US Warns Global Community of Looming Threat from Somalia’s ISIS Faction

ISIS faction in Somalia poses global threat, according to US
WASHINGTON – Headquarters on American soil have finally acknowledged the might of IS-Somalia, primarily rooted in northern Northeastern State where sporadic attacks plague locals.

Despite training foreign fighters for a while, this group has been largely overlooked by intelligence, with more focus placed on their competitor, Al-Shabaab, which destabilizes the region by controlling vast areas of Somalia.

However, top US officials are now alarmed by the burgeoning influence of ISIS militants in Somalia. They’ve flagged the financial muscle the group possesses to potentially shelter ISIS’s global leaders, originating from the Middle East.

One senior US defense official noted IS top brass see Africa as fertile ground for investment, with more freedom to operate and expand. They’re moving their caliph to the region.

Offering strategic direction, the caliph could foster growth beyond current expectations, according to the official, who wished to remain anonymous when discussing espionage matters.

Reports from VOA suggest rumors that IS emir Abu Hafs al-Hashemi al-Qurashi made his way from Syria or Iraq via Yemen to Northeastern State’s semi-autonomous enclave. This follows Somali security alarms regarding IS-Somalia’s bolstered strength, partly due to an influx of Yemeni fighters.

Highlighting the heightened US focus, another US official confirmed an airstrike late last month near Dhaadaar, 81 kilometers southeast of Bosaso, targeting IS-Somalia leader Abdulqadir Mumin.

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Initial findings suggest Mumin was killed in the strike, but this claim remains unauthenticated. Nonetheless, at least three Somalis and three foreigners were injured according to the reports.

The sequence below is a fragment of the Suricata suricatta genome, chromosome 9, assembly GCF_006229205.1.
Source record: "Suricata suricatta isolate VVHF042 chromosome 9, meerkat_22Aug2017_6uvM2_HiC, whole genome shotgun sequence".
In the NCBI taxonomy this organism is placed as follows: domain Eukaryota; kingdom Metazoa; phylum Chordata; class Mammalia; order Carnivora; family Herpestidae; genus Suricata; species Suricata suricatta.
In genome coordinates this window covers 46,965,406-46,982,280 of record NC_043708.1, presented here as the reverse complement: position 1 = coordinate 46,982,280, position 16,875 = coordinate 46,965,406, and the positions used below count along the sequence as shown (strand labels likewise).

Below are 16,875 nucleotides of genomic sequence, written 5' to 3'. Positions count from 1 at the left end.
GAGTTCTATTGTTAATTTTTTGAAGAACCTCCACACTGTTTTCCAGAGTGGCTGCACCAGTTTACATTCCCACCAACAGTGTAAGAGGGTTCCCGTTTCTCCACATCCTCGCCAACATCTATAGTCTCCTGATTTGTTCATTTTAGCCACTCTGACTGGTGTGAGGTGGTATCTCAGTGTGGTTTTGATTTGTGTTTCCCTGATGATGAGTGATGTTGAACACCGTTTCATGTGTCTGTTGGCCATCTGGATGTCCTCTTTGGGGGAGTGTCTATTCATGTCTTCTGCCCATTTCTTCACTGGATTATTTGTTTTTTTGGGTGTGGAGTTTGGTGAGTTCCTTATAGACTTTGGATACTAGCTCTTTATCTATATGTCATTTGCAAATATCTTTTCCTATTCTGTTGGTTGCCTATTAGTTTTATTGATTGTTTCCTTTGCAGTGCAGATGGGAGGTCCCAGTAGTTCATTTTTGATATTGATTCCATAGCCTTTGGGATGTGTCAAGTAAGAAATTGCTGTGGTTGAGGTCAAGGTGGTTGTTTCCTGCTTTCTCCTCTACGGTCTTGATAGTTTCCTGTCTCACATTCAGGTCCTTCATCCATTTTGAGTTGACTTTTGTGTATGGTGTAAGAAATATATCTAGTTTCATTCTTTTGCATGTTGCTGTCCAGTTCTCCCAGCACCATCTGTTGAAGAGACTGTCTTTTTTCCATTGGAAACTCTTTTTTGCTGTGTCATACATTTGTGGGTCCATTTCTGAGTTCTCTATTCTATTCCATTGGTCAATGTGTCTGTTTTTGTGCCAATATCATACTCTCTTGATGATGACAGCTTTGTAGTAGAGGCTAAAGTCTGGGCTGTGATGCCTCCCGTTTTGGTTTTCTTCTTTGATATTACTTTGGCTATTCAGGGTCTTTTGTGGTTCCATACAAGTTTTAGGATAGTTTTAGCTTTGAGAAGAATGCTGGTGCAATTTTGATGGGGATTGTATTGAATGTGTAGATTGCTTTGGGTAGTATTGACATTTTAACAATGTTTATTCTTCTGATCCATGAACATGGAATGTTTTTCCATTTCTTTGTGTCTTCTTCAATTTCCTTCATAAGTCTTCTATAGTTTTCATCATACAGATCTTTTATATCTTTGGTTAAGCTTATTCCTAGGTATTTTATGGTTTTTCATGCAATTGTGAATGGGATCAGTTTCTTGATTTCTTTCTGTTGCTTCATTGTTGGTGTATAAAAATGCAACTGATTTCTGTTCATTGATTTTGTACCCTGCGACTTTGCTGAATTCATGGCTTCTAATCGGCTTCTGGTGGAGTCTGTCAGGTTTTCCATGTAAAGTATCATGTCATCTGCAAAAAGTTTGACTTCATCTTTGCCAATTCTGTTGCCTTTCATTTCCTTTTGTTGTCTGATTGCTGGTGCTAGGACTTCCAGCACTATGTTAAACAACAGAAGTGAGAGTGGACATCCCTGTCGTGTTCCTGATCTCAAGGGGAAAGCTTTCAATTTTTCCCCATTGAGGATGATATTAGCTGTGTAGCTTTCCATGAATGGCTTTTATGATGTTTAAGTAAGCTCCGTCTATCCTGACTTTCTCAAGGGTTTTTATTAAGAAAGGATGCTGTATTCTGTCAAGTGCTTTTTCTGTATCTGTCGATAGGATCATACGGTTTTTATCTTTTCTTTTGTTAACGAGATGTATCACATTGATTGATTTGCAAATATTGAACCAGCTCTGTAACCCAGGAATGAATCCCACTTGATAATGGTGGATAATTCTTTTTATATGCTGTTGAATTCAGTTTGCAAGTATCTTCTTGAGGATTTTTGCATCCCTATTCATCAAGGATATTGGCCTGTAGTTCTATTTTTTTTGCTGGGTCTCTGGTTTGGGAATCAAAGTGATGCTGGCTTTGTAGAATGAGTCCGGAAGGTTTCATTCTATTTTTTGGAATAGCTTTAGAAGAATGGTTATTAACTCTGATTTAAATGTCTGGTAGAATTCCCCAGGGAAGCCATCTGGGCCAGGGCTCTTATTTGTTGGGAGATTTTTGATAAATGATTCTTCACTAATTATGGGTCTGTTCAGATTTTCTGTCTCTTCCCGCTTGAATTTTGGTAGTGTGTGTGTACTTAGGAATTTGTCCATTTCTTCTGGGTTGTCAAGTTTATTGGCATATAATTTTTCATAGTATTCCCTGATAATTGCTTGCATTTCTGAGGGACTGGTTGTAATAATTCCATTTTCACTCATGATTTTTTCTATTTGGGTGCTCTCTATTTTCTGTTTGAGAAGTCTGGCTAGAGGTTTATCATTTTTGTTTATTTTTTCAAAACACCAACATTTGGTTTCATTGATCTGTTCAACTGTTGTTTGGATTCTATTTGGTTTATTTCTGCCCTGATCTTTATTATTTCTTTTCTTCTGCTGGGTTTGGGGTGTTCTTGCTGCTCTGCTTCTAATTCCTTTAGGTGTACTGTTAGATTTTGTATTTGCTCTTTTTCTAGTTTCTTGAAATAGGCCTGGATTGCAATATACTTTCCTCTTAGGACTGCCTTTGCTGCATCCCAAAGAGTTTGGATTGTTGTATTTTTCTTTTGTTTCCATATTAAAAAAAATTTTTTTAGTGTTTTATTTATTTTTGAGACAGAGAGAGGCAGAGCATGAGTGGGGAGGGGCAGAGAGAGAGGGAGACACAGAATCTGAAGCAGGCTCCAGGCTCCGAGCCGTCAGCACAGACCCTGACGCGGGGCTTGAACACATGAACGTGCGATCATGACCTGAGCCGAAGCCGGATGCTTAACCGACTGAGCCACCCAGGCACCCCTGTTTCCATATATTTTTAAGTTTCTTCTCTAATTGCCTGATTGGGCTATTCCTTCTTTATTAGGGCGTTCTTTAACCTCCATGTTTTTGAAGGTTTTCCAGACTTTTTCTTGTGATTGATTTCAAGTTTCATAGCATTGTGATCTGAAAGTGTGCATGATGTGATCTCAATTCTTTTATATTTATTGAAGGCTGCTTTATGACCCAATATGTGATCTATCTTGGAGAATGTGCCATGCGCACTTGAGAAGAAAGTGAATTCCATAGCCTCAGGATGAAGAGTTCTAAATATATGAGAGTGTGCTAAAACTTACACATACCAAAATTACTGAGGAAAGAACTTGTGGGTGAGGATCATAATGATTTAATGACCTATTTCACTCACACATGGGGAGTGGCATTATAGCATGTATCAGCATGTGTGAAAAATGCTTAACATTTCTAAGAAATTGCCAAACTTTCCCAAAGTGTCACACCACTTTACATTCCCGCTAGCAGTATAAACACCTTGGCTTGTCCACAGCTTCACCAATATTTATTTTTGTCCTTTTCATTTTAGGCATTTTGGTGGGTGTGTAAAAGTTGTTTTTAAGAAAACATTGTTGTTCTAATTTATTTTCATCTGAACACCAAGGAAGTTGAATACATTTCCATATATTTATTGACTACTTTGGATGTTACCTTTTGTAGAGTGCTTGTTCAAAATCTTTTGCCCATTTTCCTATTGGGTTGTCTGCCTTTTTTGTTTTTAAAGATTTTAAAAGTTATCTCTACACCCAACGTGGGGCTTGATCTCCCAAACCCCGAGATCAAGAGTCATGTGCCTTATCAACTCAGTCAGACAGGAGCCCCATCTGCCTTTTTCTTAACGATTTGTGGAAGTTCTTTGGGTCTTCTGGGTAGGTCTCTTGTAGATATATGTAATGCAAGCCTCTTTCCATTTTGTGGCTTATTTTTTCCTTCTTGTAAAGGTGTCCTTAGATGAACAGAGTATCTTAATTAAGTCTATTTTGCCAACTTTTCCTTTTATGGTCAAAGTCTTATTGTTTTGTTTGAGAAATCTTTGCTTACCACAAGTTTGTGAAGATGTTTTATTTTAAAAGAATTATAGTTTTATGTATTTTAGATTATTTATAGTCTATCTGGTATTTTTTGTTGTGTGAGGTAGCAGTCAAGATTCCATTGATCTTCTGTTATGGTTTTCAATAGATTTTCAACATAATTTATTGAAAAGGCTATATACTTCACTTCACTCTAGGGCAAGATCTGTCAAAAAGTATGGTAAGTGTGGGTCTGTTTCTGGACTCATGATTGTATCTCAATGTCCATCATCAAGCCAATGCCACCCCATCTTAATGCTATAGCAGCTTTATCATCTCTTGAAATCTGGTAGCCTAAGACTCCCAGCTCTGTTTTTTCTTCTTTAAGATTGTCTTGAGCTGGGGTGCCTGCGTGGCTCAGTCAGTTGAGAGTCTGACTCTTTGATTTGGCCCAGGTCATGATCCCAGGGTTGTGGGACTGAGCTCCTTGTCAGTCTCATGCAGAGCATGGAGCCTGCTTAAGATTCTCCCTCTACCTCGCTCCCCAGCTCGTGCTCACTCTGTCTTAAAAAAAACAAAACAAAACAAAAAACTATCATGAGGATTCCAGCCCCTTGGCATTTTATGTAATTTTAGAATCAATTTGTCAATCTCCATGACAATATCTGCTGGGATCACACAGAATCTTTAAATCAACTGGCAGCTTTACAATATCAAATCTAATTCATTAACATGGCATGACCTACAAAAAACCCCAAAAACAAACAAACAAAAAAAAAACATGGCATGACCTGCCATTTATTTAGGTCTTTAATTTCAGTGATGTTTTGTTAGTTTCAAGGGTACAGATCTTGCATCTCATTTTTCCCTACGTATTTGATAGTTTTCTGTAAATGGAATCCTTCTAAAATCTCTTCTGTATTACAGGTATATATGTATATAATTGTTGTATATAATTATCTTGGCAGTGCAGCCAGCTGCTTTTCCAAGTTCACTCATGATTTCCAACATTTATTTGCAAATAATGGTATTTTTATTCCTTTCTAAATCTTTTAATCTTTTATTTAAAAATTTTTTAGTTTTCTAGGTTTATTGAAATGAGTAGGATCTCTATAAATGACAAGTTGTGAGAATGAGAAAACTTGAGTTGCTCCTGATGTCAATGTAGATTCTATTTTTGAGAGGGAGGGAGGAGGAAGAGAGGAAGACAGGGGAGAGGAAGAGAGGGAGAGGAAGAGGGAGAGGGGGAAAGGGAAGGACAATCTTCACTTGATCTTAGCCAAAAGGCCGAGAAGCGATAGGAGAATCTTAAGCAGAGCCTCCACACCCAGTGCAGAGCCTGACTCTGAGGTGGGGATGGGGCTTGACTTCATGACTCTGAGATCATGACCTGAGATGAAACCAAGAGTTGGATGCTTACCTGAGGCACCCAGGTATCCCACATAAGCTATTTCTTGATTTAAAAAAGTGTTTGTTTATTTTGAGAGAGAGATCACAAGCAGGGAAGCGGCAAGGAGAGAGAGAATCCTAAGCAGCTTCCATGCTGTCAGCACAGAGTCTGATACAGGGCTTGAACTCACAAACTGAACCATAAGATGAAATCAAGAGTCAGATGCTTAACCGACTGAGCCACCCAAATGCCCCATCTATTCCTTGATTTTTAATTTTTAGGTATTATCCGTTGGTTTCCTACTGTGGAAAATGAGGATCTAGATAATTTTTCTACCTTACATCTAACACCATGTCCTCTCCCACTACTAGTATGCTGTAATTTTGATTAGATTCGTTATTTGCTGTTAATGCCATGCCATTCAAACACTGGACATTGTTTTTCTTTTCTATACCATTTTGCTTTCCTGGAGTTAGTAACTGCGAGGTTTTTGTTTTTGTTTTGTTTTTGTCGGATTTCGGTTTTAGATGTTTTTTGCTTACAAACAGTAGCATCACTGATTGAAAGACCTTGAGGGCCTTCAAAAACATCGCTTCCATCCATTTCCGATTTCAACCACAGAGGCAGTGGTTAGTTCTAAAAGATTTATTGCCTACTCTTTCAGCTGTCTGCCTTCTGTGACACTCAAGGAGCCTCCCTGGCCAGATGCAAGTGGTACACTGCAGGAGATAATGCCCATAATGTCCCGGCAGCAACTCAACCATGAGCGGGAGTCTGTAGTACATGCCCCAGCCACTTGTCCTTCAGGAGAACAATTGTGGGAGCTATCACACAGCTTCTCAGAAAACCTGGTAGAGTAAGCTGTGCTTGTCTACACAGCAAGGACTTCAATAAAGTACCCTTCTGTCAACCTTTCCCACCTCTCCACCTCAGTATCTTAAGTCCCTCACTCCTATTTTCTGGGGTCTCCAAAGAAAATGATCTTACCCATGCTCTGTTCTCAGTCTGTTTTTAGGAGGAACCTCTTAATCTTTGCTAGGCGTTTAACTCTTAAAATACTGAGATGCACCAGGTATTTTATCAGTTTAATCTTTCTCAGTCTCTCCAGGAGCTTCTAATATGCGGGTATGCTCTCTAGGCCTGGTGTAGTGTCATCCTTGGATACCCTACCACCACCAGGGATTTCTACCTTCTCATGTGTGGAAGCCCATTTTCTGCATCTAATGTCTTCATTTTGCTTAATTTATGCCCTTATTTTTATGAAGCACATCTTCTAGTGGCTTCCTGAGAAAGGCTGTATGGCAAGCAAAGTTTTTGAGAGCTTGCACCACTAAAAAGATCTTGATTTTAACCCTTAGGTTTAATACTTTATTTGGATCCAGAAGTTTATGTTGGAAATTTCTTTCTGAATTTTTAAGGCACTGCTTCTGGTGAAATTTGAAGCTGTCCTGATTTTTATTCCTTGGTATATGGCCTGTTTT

On the ground, senior Somali security believe Mumin might have dodged the strike due to his residence in areas devoid of telecommunication networks. Regardless of the strike’s outcome, US officials maintain their unwavering vigilance.

“We’re keeping our sights firmly on the terrorist threat,” White House national security communications adviser John Kirby stated on Monday, alluding to the strike’s significance.

He emphasized the persistent danger, reiterating the necessity to actively pursue the threat.

However, speculations about IS sending its global leader to Somalia and suggestions of Mumin’s elevated status as caliph are met with skepticism from some ex-counterterrorism experts and analysts.

Edmund Fitton-Brown, ex-UN counterterrorism bigwig and current senior adviser for the Counter Extremism Project, acknowledged Mumin’s importance within ISIS-Somalia and ISCAP.

Nonetheless, Fitton-Brown pointed out the organization’s racial biases, hinting they may not be ready for an African caliph, given their penchant for claiming descent from Muhammad.